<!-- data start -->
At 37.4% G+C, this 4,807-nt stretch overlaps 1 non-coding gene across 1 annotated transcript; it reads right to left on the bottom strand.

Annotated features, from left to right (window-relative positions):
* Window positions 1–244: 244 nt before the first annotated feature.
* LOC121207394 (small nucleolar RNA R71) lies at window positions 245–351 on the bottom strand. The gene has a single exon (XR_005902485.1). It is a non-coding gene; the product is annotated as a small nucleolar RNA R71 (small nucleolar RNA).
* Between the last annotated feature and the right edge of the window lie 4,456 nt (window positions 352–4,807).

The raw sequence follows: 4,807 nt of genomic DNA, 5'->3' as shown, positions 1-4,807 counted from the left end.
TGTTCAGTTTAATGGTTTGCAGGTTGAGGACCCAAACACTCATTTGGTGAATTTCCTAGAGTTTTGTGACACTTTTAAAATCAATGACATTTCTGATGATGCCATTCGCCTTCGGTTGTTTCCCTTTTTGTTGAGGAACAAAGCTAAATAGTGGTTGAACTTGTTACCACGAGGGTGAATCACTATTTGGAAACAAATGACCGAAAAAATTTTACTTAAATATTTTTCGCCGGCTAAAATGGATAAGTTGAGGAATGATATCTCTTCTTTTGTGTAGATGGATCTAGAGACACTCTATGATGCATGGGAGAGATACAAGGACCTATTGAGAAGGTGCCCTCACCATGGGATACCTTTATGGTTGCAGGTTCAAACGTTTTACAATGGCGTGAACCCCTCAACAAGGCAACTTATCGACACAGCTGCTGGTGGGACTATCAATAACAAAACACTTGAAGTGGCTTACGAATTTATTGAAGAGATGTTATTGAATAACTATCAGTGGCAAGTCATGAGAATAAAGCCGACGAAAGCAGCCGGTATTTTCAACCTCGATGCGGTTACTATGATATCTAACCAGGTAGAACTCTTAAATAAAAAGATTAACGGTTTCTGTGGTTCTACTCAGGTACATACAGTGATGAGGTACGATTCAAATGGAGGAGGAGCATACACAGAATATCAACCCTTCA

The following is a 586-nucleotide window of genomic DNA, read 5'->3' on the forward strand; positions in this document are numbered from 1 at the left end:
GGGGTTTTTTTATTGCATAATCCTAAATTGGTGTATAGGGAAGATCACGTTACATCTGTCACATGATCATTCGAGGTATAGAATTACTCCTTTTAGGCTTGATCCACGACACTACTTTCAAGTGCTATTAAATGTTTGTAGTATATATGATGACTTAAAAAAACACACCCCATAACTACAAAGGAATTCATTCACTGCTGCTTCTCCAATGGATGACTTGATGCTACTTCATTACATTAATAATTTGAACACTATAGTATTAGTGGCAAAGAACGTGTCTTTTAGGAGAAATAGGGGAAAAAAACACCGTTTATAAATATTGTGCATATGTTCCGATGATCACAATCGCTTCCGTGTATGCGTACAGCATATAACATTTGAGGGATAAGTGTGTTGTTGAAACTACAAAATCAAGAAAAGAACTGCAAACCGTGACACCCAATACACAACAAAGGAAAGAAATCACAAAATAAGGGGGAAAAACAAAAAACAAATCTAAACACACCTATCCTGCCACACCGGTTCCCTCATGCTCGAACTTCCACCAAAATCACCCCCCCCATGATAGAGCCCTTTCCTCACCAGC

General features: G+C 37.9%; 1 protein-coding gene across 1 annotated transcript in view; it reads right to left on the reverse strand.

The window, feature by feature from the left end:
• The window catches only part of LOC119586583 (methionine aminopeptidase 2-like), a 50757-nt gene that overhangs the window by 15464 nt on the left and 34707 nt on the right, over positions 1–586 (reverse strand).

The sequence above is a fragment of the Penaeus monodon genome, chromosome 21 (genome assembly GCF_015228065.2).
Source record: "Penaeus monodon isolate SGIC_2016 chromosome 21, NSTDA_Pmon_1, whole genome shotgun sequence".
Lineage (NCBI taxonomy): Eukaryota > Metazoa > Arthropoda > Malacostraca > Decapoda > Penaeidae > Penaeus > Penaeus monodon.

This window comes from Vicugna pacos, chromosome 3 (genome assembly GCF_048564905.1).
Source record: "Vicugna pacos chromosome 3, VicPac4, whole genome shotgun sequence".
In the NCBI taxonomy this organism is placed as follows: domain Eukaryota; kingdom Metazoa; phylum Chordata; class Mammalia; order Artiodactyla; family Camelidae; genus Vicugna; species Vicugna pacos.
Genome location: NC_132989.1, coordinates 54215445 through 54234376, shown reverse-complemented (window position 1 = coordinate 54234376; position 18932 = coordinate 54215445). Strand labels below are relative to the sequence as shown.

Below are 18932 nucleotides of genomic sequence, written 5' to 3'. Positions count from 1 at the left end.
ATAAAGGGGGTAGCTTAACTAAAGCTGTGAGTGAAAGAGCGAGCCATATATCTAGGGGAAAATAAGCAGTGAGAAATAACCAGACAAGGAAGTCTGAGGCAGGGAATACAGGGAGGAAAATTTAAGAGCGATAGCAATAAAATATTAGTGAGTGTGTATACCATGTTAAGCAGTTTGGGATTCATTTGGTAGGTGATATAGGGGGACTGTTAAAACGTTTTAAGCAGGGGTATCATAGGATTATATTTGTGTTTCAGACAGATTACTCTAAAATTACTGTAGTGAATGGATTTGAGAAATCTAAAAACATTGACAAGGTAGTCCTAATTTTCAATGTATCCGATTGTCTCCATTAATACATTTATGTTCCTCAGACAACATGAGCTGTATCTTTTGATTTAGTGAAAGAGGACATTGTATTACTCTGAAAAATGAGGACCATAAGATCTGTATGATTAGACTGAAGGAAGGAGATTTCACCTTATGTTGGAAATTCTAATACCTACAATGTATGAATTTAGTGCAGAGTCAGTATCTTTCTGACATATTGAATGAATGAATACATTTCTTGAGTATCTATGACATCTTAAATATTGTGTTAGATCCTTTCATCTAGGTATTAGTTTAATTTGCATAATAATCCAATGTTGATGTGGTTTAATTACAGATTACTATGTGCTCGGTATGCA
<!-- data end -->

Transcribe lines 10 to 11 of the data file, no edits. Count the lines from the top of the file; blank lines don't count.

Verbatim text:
General features: G+C 37.9%; 1 protein-coding gene across 1 annotated transcript in view; it reads right to left on the reverse strand.

The window, feature by feature from the left end: